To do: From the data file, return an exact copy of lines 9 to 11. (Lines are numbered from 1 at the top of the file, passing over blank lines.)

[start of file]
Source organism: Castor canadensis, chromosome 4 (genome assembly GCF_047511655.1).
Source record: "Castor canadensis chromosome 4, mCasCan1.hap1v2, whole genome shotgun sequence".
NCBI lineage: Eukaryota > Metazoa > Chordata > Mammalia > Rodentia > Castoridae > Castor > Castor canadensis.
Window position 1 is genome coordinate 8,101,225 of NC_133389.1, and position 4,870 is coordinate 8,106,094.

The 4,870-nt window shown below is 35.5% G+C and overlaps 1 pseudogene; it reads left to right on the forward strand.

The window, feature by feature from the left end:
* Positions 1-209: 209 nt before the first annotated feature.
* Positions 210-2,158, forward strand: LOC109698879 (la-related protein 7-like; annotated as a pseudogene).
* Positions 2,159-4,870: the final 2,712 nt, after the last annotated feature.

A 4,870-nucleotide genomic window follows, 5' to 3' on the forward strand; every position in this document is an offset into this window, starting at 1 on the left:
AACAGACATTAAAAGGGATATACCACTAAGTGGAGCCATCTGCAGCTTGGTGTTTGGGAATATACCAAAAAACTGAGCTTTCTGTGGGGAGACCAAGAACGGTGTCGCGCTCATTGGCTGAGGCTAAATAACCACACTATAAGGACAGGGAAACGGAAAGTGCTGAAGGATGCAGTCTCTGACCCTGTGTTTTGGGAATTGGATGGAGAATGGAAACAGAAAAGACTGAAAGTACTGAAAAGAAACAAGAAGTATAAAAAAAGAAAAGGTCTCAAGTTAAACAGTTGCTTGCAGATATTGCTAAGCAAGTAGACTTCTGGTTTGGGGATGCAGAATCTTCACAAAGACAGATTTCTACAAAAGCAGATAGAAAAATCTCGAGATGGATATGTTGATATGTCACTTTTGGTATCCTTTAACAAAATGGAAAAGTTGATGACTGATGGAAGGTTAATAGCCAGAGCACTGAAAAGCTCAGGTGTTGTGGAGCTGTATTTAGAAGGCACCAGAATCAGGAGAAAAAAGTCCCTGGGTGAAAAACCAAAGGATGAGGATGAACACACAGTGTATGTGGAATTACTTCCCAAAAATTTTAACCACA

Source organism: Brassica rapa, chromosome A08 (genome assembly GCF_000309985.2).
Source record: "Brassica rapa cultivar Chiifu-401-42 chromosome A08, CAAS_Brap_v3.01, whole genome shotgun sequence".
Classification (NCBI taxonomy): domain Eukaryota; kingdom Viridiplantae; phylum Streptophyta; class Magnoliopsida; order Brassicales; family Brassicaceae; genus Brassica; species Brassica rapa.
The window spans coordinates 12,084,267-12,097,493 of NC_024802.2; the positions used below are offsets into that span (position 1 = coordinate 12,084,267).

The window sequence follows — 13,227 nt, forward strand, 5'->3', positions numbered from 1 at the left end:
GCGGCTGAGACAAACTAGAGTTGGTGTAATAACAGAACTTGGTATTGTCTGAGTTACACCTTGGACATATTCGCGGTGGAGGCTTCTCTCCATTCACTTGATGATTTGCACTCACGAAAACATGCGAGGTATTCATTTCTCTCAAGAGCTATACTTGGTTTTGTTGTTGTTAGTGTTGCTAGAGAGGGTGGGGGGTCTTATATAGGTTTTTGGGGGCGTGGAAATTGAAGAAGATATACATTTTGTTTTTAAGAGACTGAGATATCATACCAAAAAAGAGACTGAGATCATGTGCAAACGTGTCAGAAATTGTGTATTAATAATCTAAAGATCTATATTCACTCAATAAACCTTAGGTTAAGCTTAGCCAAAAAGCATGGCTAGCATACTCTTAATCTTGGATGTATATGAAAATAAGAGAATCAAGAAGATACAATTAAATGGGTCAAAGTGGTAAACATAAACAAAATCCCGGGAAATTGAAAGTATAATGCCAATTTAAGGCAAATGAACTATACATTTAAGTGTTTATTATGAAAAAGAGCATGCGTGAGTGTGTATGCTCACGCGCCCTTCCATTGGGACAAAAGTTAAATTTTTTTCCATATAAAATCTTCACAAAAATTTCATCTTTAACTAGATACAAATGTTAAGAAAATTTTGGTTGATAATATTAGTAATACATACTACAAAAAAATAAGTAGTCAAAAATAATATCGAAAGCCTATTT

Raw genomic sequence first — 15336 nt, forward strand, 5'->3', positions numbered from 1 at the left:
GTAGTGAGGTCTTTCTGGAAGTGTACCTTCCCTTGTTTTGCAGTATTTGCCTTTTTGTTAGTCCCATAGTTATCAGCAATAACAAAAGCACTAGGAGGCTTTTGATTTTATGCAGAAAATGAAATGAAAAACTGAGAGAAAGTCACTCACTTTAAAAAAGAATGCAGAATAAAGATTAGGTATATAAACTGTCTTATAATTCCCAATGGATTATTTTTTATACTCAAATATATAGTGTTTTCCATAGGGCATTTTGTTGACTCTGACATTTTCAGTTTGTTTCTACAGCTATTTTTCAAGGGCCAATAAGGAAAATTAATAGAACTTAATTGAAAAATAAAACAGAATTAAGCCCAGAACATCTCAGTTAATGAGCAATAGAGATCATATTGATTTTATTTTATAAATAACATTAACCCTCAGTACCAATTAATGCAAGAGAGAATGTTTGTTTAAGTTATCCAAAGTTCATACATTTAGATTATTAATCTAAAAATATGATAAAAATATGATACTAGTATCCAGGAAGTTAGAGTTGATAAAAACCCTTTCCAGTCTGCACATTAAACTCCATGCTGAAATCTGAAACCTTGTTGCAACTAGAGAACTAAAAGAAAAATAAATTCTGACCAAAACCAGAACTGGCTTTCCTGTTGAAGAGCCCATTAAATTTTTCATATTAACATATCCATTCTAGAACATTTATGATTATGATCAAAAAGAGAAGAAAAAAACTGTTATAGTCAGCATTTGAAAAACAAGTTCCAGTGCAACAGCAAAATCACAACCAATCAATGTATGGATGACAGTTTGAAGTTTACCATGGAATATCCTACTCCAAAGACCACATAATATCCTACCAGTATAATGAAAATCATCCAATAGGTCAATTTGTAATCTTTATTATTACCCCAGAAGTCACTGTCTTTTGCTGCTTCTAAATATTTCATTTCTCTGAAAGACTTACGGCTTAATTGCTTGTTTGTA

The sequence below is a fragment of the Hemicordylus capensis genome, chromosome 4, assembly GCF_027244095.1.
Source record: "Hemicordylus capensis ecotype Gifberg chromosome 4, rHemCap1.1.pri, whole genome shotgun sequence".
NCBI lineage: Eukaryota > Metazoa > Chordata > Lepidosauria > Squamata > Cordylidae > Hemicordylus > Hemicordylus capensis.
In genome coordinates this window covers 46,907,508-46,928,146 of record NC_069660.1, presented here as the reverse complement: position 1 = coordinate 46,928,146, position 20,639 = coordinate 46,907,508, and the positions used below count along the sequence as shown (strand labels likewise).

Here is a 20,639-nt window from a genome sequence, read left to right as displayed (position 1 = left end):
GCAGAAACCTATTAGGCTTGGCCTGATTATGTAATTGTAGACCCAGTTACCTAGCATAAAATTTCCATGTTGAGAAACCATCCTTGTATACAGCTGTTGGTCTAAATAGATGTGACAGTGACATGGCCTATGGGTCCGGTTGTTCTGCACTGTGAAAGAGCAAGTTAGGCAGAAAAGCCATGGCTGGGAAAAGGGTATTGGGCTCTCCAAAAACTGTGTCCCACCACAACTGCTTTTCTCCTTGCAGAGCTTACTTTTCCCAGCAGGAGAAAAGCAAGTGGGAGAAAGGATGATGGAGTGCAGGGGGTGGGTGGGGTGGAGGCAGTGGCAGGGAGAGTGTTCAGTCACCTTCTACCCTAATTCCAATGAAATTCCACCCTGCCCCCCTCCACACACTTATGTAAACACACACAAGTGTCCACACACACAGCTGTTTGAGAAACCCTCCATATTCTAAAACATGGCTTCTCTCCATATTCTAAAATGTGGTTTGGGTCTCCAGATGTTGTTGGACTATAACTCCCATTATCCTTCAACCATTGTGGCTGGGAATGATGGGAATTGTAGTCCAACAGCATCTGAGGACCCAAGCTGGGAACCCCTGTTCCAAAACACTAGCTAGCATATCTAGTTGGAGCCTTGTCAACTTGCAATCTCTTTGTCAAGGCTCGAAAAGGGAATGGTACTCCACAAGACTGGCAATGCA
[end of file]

* Positions 2,159-4,870: the final 2,712 nt, after the last annotated feature.

A 4,870-nucleotide genomic window follows, 5' to 3' on the forward strand; every position in this document is an offset into this window, starting at 1 on the left:
AACAGACATTAAAAGGGATATACCACTAAGTGGAGCCATCTGCAGCTTGGTGTTTGGGAATATACCAAAAAACTGAGCTTTCTGTGGGGAGACCAAGAACGGTGTCGCGCTCATTGGCTGAGGCTAAATAACCACACTATAAGGACAGGGAAACGGAAAGTGCTGAAGGATGCAGTCTCTGACCCTGTGTTTTGGGAATTGGATGGAGAATGGAAACAGAAAAGACTGAAAGTACTGAAAAGAAACAAGAAGTATAAAAAAAGAAAAGGTCTCAAGTTAAACAGTTGCTTGCAGATATTGCTAAGCAAGTAGACTTCTGGTTTGGGGATGCAGAATCTTCACAAAGACAGATTTCTACAAAAGCAGATAGAAAAATCTCGAGATGGATATGTTGATATGTCACTTTTGGTATCCTTTAACAAAATGGAAAAGTTGATGACTGATGGAAGGTTAATAGCCAGAGCACTGAAAAGCTCAGGTGTTGTGGAGCTGTATTTAGAAGGCACCAGAATCAGGAGAAAAAAGTCCCTGGGTGAAAAACCAAAGGATGAGGATGAACACACAGTGTATGTGGAATTACTTCCCAAAAATTTTAACCACA